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The Intractable Screen Scraping Paradox


Windows Security

Does providing web access to your data have to mean surrendering control over its use?

Screen scraping is a threat to any web site that dispenses information that may be of value to others when parsed and stored in a database. It is a more serious threat when that information could be misused in ways that would violate other people's expectations of privacy or peace.

The term "screen scraping" once had a specific technical meaning. Screen scraping was a programming technique used for interacting with legacy terminal-based information systems that would require data input and provide data output one green screen at a time. By parsing output based on its position on the screen, which was usually predictable, and automating keyboard buffer input with the correct whitespace characters provided in the right places to switch between input fields, legacy systems that were still reliable and operational could be integrated into new applications rather than being rewritten.

Then the Web happened, and people everywhere started seeing things of value on their computer screens. Spammers saw an unlimited supply of fresh e-mail addresses in domain registration contact information, articles written for Web publications, resumes, and repositories of stored electronic communications such as Usenet newsgroups. Competitors saw countless hours of data entry effort paid for by others and realized that it would be cheaper to pay for a script to slurp all of that data and dump it to a database than to pay an army of data entry staff to reproduce the work.

Today's "screen scraping" is an information security threat faced by software or services that are valuable because they contain data but need to moderate access to that data to ensure that it is not misused or copied by a malicious third party.

Screen Scraping and Fair Use

Screen scraping is a paradox because it is only a problem for Web sites and applications that dispense data that other people are not supposed to use or possess. There is an implicit, and sometimes explicit, agreement between the user and the information provider that because ownership of the data remains with the copyright holder even after the communication has occurred in which the data was dispensed, that the recipients will self-police their behavior with respect to that data. As long as you abide by the principle of "fair use" there is no copyright violation in receiving, using, and possessing data from the Web, even if you use a screen scraper or Web crawler. Copyright law presently makes no distinction between different types of software that are equally capable of receiving data even though we consider one type of software to be bad and another type to be good.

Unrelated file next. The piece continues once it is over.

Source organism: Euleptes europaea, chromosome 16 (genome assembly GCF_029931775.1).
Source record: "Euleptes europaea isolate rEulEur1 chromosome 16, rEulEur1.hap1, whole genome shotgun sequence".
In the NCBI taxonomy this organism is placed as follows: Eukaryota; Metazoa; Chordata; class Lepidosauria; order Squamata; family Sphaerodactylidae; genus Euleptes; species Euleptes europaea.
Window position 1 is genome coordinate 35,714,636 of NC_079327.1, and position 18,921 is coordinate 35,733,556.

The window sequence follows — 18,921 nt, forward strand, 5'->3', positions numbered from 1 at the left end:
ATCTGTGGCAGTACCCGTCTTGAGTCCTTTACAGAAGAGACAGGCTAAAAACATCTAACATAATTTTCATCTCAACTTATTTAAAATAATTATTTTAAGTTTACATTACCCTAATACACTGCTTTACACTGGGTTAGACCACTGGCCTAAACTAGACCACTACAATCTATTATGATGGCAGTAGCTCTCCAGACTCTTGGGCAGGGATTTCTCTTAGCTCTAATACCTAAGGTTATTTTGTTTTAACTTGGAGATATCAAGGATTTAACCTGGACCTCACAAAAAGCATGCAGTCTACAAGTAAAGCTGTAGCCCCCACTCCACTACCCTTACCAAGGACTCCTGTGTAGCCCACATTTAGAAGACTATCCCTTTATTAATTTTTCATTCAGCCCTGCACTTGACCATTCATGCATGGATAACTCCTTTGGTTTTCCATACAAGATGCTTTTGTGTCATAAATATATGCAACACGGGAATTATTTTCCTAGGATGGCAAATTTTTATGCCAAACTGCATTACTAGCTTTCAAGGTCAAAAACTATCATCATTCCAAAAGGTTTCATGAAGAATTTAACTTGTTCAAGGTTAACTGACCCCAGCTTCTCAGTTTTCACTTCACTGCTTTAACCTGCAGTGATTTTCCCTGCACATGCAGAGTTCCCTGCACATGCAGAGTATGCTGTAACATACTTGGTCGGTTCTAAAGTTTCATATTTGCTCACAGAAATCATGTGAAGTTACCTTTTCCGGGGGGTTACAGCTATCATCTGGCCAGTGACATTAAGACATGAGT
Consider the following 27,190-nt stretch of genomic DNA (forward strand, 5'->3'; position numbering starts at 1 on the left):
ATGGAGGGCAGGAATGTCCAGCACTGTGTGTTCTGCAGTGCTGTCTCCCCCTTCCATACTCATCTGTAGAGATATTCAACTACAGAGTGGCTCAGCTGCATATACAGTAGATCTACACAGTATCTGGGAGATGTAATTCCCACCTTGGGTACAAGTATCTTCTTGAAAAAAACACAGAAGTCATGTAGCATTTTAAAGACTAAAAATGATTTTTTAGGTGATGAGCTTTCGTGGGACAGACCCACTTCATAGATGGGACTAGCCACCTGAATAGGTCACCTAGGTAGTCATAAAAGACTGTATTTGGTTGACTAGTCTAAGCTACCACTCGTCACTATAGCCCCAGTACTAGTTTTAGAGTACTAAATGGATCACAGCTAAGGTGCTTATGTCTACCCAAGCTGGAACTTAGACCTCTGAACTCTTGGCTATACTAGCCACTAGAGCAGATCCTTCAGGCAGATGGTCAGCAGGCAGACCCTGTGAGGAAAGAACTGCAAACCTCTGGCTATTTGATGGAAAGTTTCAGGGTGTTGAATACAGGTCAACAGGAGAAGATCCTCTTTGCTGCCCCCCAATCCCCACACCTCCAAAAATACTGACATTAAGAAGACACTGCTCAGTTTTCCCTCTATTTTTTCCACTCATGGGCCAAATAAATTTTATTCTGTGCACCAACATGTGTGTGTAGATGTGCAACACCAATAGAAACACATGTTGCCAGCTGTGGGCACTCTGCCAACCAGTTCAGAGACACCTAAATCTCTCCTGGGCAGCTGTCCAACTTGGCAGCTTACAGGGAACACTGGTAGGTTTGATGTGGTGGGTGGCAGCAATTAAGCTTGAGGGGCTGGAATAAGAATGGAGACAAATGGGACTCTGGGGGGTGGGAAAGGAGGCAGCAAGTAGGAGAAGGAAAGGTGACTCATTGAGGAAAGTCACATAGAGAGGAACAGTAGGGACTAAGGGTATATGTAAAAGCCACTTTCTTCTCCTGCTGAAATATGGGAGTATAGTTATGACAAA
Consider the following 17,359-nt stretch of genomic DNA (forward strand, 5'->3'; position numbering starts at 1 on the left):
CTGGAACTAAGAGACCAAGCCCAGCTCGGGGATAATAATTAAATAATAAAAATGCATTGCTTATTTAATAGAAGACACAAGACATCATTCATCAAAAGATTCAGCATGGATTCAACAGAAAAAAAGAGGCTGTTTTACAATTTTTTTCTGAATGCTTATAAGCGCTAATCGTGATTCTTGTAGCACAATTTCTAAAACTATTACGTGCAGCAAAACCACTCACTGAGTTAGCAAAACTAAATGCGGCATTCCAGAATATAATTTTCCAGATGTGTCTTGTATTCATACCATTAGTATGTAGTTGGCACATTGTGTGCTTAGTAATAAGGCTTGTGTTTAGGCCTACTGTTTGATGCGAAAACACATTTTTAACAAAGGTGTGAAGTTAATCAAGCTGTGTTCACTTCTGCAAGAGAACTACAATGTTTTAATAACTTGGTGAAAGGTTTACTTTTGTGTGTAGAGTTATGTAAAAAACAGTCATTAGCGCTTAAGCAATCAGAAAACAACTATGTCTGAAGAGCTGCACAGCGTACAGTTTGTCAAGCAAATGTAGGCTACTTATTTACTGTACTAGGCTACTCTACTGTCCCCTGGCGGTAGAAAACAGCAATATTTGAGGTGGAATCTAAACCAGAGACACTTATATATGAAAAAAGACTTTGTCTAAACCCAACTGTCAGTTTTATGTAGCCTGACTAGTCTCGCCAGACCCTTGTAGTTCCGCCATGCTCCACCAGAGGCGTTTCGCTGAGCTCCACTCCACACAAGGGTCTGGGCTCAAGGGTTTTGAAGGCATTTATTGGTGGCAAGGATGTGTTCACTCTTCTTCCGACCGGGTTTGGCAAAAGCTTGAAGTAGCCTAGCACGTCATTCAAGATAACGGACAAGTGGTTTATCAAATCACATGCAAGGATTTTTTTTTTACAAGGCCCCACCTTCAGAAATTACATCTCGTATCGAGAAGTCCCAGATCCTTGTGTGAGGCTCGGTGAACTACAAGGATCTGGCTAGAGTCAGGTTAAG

In the absence of a contract that establishes additional obligations for the recipient, or a copy protection or access control mechanism as defined by the Digital Millennium Copyright Act (DMCA) that the recipient (or the recipient's software) must circumvent illegally in order to receive the data, nothing can be done to stop screen scraping, other than to prevent it from being possible in the first place. The best way to do that is not to dispense data.

The protection we can achieve in practice is to ensure that it is not so trivial to screen scrape our systems that just anyone could do it in a few minutes. Unfortunately, that is precisely the case with Web sites that are not designed in advance to put up technical barriers to screen scraping. Consider the following C# code, which enters a loop and retrieves the full HTML output provided by a Web site that accepts a single name/value pair to indicate which of a number of possible database records to display. If the range of records is between 1 and 100,000 as indicated in this code, then at completion this program will have succeeded in requesting every byte of data that can be retrieved from the Web site because all 100,000 possible database records will have been saved locally.

Listing 1: A Web Site Screen Scraper in C#


using System;
using System.Net;
using System.Threading;
using System.IO;

namespace WebCrawler {
  class ScreenScraper {
  [STAThread]
  static void Main(string[] args) {
  string root = "c:\\crawler\\";
  if(!System.IO.Directory.Exists(root)) {
  System.IO.Directory.CreateDirectory(root); }
  int maxValue = 100000;
  int minValue = 1;
  string dir = "";
  Random rnd = new Random((int)(DateTime.Now.Ticks % 
                                DateTime.Now.Millisecond));
  int b = 0;
  for(int a = minValue; a <= maxValue; a++) {
   WebClient web = new WebClient();
   b = 0;
   while(b == 0) {
   while(b < minValue || b > maxValue) { b = rnd.Next(); }
   if(b > 100) {
   dir = root + (b % 100) + "\\"; }
   else {
   dir = root + "100\\"; }
   if(!System.IO.Directory.Exists(dir)) {
   System.IO.Directory.CreateDirectory(dir); }
   string sFile = dir + b + ".htm";
   if(!File.Exists(sFile)) {